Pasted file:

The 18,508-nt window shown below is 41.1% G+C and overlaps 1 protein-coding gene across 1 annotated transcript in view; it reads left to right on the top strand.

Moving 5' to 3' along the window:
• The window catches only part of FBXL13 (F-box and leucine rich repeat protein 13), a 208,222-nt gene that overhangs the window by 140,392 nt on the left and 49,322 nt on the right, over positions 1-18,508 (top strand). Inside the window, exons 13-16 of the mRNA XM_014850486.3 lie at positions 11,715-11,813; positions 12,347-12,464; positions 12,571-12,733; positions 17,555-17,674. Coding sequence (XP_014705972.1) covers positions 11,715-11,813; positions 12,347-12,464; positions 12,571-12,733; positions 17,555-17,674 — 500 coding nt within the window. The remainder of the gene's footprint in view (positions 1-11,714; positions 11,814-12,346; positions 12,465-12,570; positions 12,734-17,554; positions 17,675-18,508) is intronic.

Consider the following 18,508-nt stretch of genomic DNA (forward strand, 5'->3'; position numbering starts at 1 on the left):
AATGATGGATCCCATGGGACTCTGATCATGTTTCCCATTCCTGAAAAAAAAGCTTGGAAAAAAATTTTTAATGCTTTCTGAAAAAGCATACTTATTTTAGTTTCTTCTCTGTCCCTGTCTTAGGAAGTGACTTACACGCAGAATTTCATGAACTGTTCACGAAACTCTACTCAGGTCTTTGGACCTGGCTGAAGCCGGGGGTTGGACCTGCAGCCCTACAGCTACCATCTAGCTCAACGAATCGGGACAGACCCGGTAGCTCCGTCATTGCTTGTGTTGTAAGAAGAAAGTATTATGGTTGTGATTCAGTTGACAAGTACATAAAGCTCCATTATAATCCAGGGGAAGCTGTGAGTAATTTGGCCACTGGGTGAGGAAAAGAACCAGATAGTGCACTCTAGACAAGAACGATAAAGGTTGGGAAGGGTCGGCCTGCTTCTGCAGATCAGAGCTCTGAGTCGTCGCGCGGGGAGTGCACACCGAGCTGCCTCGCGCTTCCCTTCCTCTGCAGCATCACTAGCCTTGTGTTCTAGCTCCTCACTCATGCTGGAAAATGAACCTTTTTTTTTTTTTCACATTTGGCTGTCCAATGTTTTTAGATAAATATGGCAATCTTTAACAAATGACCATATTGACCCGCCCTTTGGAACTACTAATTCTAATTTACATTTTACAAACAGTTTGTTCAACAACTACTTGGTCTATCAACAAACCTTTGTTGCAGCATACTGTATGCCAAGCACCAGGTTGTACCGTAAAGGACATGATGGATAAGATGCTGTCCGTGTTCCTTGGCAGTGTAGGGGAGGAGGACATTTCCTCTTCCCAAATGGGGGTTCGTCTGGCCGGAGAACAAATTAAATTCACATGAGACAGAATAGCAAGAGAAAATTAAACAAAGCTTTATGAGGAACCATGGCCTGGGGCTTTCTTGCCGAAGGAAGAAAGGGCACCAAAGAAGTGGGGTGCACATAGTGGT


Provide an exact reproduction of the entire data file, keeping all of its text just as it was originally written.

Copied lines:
The 18,508-nt window shown below is 41.1% G+C and overlaps 1 protein-coding gene across 1 annotated transcript in view; it reads left to right on the top strand.

Moving 5' to 3' along the window:
• The window catches only part of FBXL13 (F-box and leucine rich repeat protein 13), a 208,222-nt gene that overhangs the window by 140,392 nt on the left and 49,322 nt on the right, over positions 1-18,508 (top strand). Inside the window, exons 13-16 of the mRNA XM_014850486.3 lie at positions 11,715-11,813; positions 12,347-12,464; positions 12,571-12,733; positions 17,555-17,674. Coding sequence (XP_014705972.1) covers positions 11,715-11,813; positions 12,347-12,464; positions 12,571-12,733; positions 17,555-17,674 — 500 coding nt within the window. The remainder of the gene's footprint in view (positions 1-11,714; positions 11,814-12,346; positions 12,465-12,570; positions 12,734-17,554; positions 17,675-18,508) is intronic.

Consider the following 18,508-nt stretch of genomic DNA (forward strand, 5'->3'; position numbering starts at 1 on the left):
AATGATGGATCCCATGGGACTCTGATCATGTTTCCCATTCCTGAAAAAAAAGCTTGGAAAAAAATTTTTAATGCTTTCTGAAAAAGCATACTTATTTTAGTTTCTTCTCTGTCCCTGTCTTAGGAAGTGACTTACACGCAGAATTTCATGAACTGTTCACGAAACTCTACTCAGGTCTTTGGACCTGGCTGAAGCCGGGGGTTGGACCTGCAGCCCTACAGCTACCATCTAGCTCAACGAATCGGGACAGACCCGGTAGCTCCGTCATTGCTTGTGTTGTAAGAAGAAAGTATTATGGTTGTGATTCAGTTGACAAGTACATAAAGCTCCATTATAATCCAGGGGAAGCTGTGAGTAATTTGGCCACTGGGTGAGGAAAAGAACCAGATAGTGCACTCTAGACAAGAACGATAAAGGTTGGGAAGGGTCGGCCTGCTTCTGCAGATCAGAGCTCTGAGTCGTCGCGCGGGGAGTGCACACCGAGCTGCCTCGCGCTTCCCTTCCTCTGCAGCATCACTAGCCTTGTGTTCTAGCTCCTCACTCATGCTGGAAAATGAACCTTTTTTTTTTTTTCACATTTGGCTGTCCAATGTTTTTAGATAAATATGGCAATCTTTAACAAATGACCATATTGACCCGCCCTTTGGAACTACTAATTCTAATTTACATTTTACAAACAGTTTGTTCAACAACTACTTGGTCTATCAACAAACCTTTGTTGCAGCATACTGTATGCCAAGCACCAGGTTGTACCGTAAAGGACATGATGGATAAGATGCTGTCCGTGTTCCTTGGCAGTGTAGGGGAGGAGGACATTTCCTCTTCCCAAATGGGGGTTCGTCTGGCCGGAGAACAAATTAAATTCACATGAGACAGAATAGCAAGAGAAAATTAAACAAAGCTTTATGAGGAACCATGGCCTGGGGCTTTCTTGCCGAAGGAAGAAAGGGCACCAAAGAAGTGGGGTGCACATAGTGGT